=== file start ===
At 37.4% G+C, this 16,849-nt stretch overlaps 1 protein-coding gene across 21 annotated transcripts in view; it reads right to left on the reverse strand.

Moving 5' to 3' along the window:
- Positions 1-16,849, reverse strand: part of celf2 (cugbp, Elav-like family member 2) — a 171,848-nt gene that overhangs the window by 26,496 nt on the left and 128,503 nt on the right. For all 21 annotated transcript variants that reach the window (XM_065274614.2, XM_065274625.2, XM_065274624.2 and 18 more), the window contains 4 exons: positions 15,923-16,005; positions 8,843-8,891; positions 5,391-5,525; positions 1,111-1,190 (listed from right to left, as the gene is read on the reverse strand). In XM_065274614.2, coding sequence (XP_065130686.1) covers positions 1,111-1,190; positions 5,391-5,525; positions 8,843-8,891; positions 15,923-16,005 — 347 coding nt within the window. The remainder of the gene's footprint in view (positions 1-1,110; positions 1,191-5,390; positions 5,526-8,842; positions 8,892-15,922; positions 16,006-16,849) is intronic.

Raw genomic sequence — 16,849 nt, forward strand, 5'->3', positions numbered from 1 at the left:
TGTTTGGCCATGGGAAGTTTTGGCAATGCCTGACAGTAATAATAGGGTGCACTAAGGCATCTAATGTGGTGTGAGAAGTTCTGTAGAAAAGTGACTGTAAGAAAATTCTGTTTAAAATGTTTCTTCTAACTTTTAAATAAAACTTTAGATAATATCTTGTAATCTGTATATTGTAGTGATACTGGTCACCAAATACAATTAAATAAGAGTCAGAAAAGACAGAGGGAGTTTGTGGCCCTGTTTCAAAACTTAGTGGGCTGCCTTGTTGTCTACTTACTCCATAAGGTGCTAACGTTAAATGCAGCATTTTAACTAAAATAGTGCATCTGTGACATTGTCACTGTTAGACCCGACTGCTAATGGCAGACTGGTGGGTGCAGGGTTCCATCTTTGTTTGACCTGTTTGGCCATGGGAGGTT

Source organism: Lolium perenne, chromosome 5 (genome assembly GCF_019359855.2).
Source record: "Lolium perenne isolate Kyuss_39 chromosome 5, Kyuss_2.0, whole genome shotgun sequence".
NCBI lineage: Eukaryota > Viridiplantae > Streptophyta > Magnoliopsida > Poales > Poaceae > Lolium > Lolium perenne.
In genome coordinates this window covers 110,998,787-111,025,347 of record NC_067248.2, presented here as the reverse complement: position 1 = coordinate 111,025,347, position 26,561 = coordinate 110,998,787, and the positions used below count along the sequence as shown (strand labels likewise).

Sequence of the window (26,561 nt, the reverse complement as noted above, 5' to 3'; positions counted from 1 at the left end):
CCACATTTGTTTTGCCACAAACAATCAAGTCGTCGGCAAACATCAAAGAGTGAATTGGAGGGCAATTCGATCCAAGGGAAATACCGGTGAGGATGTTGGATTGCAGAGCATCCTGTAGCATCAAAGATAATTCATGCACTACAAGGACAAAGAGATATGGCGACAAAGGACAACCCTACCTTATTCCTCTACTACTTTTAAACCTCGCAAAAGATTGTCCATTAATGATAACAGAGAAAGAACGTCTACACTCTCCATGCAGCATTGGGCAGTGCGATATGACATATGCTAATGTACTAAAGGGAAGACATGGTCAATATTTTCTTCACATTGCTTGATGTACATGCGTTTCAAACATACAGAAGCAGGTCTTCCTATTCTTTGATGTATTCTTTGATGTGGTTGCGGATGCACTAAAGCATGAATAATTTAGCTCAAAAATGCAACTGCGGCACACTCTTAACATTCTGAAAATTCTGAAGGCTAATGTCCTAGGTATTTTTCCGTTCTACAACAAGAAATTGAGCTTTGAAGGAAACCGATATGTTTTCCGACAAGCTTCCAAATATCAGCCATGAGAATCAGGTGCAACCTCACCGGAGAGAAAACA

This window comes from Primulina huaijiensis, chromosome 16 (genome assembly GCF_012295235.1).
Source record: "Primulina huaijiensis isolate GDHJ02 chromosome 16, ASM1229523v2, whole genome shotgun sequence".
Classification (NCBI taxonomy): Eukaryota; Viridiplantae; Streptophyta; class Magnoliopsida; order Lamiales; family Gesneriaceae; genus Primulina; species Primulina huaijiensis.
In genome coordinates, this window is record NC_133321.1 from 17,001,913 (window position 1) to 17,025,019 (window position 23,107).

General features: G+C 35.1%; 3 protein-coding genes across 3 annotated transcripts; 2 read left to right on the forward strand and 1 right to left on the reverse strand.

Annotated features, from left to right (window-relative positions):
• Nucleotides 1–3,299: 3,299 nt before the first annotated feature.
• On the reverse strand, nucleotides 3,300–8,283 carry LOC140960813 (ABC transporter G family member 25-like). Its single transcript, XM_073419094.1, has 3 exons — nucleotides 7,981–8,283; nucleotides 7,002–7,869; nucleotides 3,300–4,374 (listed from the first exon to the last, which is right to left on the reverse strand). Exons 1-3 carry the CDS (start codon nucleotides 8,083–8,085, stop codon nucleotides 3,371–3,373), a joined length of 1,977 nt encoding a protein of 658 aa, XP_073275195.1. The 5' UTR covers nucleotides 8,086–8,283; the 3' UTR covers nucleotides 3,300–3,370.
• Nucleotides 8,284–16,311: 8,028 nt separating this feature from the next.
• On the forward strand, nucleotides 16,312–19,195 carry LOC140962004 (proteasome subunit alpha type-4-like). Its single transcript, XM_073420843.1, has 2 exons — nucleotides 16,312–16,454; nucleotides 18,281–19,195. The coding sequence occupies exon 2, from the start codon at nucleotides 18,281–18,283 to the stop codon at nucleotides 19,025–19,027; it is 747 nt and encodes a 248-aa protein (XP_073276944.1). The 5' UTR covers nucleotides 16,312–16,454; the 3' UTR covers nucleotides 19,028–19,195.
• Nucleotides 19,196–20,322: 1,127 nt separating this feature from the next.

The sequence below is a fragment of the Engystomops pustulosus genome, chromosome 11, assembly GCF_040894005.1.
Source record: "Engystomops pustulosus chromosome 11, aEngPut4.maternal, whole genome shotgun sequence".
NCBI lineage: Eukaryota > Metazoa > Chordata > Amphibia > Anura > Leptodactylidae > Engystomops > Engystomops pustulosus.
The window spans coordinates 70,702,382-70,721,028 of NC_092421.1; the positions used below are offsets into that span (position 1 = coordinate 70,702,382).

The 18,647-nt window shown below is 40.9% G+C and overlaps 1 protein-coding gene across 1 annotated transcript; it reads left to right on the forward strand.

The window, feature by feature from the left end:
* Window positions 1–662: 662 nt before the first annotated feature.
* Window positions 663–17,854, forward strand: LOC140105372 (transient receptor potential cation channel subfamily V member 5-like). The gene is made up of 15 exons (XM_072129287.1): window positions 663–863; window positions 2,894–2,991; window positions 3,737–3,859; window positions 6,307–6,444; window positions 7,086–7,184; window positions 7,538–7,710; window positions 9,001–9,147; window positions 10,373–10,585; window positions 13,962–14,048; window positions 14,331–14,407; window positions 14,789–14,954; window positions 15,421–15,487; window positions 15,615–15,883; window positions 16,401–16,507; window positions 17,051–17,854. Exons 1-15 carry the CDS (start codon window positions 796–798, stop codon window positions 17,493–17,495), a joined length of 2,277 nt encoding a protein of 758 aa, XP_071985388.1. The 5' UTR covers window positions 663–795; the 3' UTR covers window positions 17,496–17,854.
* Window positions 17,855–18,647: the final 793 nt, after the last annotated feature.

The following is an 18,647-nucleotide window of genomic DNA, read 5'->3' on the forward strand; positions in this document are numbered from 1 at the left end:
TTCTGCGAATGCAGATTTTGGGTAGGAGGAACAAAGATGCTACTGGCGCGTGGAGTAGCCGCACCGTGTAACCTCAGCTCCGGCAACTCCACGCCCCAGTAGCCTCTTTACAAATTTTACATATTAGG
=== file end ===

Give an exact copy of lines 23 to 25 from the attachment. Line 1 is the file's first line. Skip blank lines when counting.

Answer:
The sequence below is a fragment of the Engystomops pustulosus genome, chromosome 11, assembly GCF_040894005.1.
Source record: "Engystomops pustulosus chromosome 11, aEngPut4.maternal, whole genome shotgun sequence".
NCBI lineage: Eukaryota > Metazoa > Chordata > Amphibia > Anura > Leptodactylidae > Engystomops > Engystomops pustulosus.